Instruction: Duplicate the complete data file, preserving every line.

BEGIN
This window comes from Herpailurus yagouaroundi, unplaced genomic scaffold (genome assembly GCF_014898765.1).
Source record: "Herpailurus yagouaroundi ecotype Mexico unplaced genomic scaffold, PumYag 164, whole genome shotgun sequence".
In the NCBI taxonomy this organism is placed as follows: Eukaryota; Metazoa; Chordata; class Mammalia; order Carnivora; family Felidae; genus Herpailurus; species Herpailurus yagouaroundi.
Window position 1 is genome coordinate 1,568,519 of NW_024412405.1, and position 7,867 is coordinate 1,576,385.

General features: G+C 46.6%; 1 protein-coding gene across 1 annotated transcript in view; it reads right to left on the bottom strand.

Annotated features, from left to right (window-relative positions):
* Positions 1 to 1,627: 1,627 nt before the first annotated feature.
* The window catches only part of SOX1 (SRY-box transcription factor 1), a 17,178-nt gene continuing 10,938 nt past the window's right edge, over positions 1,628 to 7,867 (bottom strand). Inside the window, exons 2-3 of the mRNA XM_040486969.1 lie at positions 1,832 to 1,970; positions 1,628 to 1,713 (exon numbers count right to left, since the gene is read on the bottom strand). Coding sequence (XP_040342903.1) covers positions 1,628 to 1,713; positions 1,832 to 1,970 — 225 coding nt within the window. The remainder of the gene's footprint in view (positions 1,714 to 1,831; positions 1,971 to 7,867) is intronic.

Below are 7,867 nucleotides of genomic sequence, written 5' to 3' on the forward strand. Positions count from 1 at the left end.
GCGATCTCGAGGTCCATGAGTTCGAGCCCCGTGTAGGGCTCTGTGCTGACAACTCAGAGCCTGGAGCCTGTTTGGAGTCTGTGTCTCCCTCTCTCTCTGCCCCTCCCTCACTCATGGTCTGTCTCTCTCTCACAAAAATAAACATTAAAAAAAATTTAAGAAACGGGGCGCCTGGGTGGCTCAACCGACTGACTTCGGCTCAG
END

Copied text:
This window comes from Herpailurus yagouaroundi, unplaced genomic scaffold (genome assembly GCF_014898765.1).
Source record: "Herpailurus yagouaroundi ecotype Mexico unplaced genomic scaffold, PumYag 164, whole genome shotgun sequence".
In the NCBI taxonomy this organism is placed as follows: Eukaryota; Metazoa; Chordata; class Mammalia; order Carnivora; family Felidae; genus Herpailurus; species Herpailurus yagouaroundi.
Window position 1 is genome coordinate 1,568,519 of NW_024412405.1, and position 7,867 is coordinate 1,576,385.

General features: G+C 46.6%; 1 protein-coding gene across 1 annotated transcript in view; it reads right to left on the bottom strand.

Annotated features, from left to right (window-relative positions):
* Positions 1 to 1,627: 1,627 nt before the first annotated feature.
* The window catches only part of SOX1 (SRY-box transcription factor 1), a 17,178-nt gene continuing 10,938 nt past the window's right edge, over positions 1,628 to 7,867 (bottom strand). Inside the window, exons 2-3 of the mRNA XM_040486969.1 lie at positions 1,832 to 1,970; positions 1,628 to 1,713 (exon numbers count right to left, since the gene is read on the bottom strand). Coding sequence (XP_040342903.1) covers positions 1,628 to 1,713; positions 1,832 to 1,970 — 225 coding nt within the window. The remainder of the gene's footprint in view (positions 1,714 to 1,831; positions 1,971 to 7,867) is intronic.

Below are 7,867 nucleotides of genomic sequence, written 5' to 3' on the forward strand. Positions count from 1 at the left end.
GCGATCTCGAGGTCCATGAGTTCGAGCCCCGTGTAGGGCTCTGTGCTGACAACTCAGAGCCTGGAGCCTGTTTGGAGTCTGTGTCTCCCTCTCTCTCTGCCCCTCCCTCACTCATGGTCTGTCTCTCTCTCACAAAAATAAACATTAAAAAAAATTTAAGAAACGGGGCGCCTGGGTGGCTCAACCGACTGACTTCGGCTCAG